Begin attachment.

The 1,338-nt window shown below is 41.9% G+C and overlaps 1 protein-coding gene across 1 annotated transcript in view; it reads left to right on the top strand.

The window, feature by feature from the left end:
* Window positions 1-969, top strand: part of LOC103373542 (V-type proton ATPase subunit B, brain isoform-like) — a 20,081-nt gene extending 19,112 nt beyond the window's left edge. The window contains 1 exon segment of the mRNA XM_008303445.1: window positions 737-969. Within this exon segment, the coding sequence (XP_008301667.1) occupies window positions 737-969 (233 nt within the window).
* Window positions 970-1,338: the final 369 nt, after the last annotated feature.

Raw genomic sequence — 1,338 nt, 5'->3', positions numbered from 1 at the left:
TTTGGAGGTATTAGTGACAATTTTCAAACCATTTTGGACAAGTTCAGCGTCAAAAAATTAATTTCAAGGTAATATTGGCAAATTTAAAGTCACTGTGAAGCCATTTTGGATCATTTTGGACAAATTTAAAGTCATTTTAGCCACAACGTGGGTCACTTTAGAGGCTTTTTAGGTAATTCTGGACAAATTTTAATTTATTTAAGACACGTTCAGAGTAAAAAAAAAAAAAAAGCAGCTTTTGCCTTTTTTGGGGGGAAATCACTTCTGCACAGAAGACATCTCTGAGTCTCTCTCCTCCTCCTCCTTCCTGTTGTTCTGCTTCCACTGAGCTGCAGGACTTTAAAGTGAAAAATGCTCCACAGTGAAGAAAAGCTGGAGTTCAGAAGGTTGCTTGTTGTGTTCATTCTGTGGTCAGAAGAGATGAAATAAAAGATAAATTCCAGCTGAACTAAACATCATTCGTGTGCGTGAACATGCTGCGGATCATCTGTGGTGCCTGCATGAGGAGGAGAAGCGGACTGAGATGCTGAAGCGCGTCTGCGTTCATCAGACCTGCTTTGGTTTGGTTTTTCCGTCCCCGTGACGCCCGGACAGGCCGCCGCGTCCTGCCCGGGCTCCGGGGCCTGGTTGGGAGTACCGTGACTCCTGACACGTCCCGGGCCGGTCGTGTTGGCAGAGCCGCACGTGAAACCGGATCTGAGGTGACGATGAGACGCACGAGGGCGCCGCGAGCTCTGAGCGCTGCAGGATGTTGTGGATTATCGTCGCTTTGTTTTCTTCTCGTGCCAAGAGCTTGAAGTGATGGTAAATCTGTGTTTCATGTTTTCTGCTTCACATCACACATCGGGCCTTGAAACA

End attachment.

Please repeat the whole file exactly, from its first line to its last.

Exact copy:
The 1,338-nt window shown below is 41.9% G+C and overlaps 1 protein-coding gene across 1 annotated transcript in view; it reads left to right on the top strand.

The window, feature by feature from the left end:
* Window positions 1-969, top strand: part of LOC103373542 (V-type proton ATPase subunit B, brain isoform-like) — a 20,081-nt gene extending 19,112 nt beyond the window's left edge. The window contains 1 exon segment of the mRNA XM_008303445.1: window positions 737-969. Within this exon segment, the coding sequence (XP_008301667.1) occupies window positions 737-969 (233 nt within the window).
* Window positions 970-1,338: the final 369 nt, after the last annotated feature.

Raw genomic sequence — 1,338 nt, 5'->3', positions numbered from 1 at the left:
TTTGGAGGTATTAGTGACAATTTTCAAACCATTTTGGACAAGTTCAGCGTCAAAAAATTAATTTCAAGGTAATATTGGCAAATTTAAAGTCACTGTGAAGCCATTTTGGATCATTTTGGACAAATTTAAAGTCATTTTAGCCACAACGTGGGTCACTTTAGAGGCTTTTTAGGTAATTCTGGACAAATTTTAATTTATTTAAGACACGTTCAGAGTAAAAAAAAAAAAAAAGCAGCTTTTGCCTTTTTTGGGGGGAAATCACTTCTGCACAGAAGACATCTCTGAGTCTCTCTCCTCCTCCTCCTTCCTGTTGTTCTGCTTCCACTGAGCTGCAGGACTTTAAAGTGAAAAATGCTCCACAGTGAAGAAAAGCTGGAGTTCAGAAGGTTGCTTGTTGTGTTCATTCTGTGGTCAGAAGAGATGAAATAAAAGATAAATTCCAGCTGAACTAAACATCATTCGTGTGCGTGAACATGCTGCGGATCATCTGTGGTGCCTGCATGAGGAGGAGAAGCGGACTGAGATGCTGAAGCGCGTCTGCGTTCATCAGACCTGCTTTGGTTTGGTTTTTCCGTCCCCGTGACGCCCGGACAGGCCGCCGCGTCCTGCCCGGGCTCCGGGGCCTGGTTGGGAGTACCGTGACTCCTGACACGTCCCGGGCCGGTCGTGTTGGCAGAGCCGCACGTGAAACCGGATCTGAGGTGACGATGAGACGCACGAGGGCGCCGCGAGCTCTGAGCGCTGCAGGATGTTGTGGATTATCGTCGCTTTGTTTTCTTCTCGTGCCAAGAGCTTGAAGTGATGGTAAATCTGTGTTTCATGTTTTCTGCTTCACATCACACATCGGGCCTTGAAACA